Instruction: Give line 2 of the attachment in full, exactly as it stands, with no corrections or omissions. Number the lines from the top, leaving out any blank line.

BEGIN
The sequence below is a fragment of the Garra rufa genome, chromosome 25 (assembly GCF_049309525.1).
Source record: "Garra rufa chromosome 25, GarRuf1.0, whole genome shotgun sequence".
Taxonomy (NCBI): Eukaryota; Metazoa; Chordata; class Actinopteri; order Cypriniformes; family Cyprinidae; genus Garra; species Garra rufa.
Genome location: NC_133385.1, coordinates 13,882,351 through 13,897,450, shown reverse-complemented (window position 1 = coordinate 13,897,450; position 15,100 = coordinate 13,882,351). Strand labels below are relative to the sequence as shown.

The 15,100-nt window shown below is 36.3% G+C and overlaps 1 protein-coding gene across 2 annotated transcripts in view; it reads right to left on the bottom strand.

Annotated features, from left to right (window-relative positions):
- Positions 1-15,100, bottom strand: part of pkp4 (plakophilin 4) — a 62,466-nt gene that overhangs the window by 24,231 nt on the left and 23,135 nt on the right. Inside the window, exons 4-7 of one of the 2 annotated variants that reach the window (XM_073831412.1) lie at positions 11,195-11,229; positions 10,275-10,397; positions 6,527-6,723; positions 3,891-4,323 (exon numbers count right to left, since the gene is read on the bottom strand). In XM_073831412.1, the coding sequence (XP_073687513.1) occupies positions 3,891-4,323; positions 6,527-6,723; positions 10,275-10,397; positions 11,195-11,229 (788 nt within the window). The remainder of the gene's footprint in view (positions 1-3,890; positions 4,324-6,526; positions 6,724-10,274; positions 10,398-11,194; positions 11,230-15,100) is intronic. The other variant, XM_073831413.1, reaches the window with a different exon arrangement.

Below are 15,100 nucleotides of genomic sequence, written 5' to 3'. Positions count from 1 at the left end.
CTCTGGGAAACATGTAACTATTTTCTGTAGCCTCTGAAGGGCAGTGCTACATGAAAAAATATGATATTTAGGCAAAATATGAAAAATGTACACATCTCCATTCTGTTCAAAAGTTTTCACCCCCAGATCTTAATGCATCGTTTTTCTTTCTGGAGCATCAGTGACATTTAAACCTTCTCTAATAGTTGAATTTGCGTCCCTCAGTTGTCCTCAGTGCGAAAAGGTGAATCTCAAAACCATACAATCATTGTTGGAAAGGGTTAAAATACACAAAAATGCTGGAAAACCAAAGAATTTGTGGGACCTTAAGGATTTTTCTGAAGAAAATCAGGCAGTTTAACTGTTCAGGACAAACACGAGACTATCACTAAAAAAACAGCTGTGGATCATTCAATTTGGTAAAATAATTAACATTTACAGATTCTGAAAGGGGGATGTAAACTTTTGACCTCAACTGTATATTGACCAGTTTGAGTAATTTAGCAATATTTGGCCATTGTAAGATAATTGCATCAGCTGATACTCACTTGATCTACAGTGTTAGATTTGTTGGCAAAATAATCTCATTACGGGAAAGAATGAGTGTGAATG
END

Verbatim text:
Source record: "Garra rufa chromosome 25, GarRuf1.0, whole genome shotgun sequence".